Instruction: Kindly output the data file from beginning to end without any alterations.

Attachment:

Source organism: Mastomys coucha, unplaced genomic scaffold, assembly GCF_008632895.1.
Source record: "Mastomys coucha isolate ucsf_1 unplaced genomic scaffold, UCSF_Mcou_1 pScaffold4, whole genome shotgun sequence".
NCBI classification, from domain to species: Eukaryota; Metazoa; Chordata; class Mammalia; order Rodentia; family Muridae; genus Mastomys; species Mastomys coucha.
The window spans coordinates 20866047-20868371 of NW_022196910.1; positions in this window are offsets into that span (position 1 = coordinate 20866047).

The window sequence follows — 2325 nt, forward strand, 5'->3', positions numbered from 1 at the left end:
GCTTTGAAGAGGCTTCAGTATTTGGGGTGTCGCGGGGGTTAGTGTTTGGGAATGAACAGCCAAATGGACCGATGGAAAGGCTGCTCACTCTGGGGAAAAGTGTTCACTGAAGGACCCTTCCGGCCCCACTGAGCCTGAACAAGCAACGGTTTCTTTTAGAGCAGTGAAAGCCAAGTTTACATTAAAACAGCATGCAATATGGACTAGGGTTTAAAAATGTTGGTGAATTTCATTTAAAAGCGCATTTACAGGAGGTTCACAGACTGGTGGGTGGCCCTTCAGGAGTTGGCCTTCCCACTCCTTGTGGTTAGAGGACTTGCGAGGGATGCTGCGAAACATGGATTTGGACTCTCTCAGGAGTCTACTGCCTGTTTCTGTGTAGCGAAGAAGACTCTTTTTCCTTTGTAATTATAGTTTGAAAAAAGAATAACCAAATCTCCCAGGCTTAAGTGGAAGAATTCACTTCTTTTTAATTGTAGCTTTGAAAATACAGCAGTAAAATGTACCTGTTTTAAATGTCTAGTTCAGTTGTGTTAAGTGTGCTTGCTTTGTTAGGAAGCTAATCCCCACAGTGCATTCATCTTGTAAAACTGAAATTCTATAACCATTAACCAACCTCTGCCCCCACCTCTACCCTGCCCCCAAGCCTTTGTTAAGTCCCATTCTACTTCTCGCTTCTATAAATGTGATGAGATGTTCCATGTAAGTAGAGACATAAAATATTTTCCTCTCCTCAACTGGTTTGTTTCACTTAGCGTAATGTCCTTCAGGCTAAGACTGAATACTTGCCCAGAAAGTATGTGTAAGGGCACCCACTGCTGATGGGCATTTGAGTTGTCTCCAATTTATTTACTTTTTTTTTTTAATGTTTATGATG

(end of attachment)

Source organism: Mastomys coucha, unplaced genomic scaffold, assembly GCF_008632895.1.
Source record: "Mastomys coucha isolate ucsf_1 unplaced genomic scaffold, UCSF_Mcou_1 pScaffold4, whole genome shotgun sequence".
NCBI classification, from domain to species: Eukaryota; Metazoa; Chordata; class Mammalia; order Rodentia; family Muridae; genus Mastomys; species Mastomys coucha.
The window spans coordinates 20866047-20868371 of NW_022196910.1; positions in this window are offsets into that span (position 1 = coordinate 20866047).

The window sequence follows — 2325 nt, forward strand, 5'->3', positions numbered from 1 at the left end:
GCTTTGAAGAGGCTTCAGTATTTGGGGTGTCGCGGGGGTTAGTGTTTGGGAATGAACAGCCAAATGGACCGATGGAAAGGCTGCTCACTCTGGGGAAAAGTGTTCACTGAAGGACCCTTCCGGCCCCACTGAGCCTGAACAAGCAACGGTTTCTTTTAGAGCAGTGAAAGCCAAGTTTACATTAAAACAGCATGCAATATGGACTAGGGTTTAAAAATGTTGGTGAATTTCATTTAAAAGCGCATTTACAGGAGGTTCACAGACTGGTGGGTGGCCCTTCAGGAGTTGGCCTTCCCACTCCTTGTGGTTAGAGGACTTGCGAGGGATGCTGCGAAACATGGATTTGGACTCTCTCAGGAGTCTACTGCCTGTTTCTGTGTAGCGAAGAAGACTCTTTTTCCTTTGTAATTATAGTTTGAAAAAAGAATAACCAAATCTCCCAGGCTTAAGTGGAAGAATTCACTTCTTTTTAATTGTAGCTTTGAAAATACAGCAGTAAAATGTACCTGTTTTAAATGTCTAGTTCAGTTGTGTTAAGTGTGCTTGCTTTGTTAGGAAGCTAATCCCCACAGTGCATTCATCTTGTAAAACTGAAATTCTATAACCATTAACCAACCTCTGCCCCCACCTCTACCCTGCCCCCAAGCCTTTGTTAAGTCCCATTCTACTTCTCGCTTCTATAAATGTGATGAGATGTTCCATGTAAGTAGAGACATAAAATATTTTCCTCTCCTCAACTGGTTTGTTTCACTTAGCGTAATGTCCTTCAGGCTAAGACTGAATACTTGCCCAGAAAGTATGTGTAAGGGCACCCACTGCTGATGGGCATTTGAGTTGTCTCCAATTTATTTACTTTTTTTTTTTAATGTTTATGATG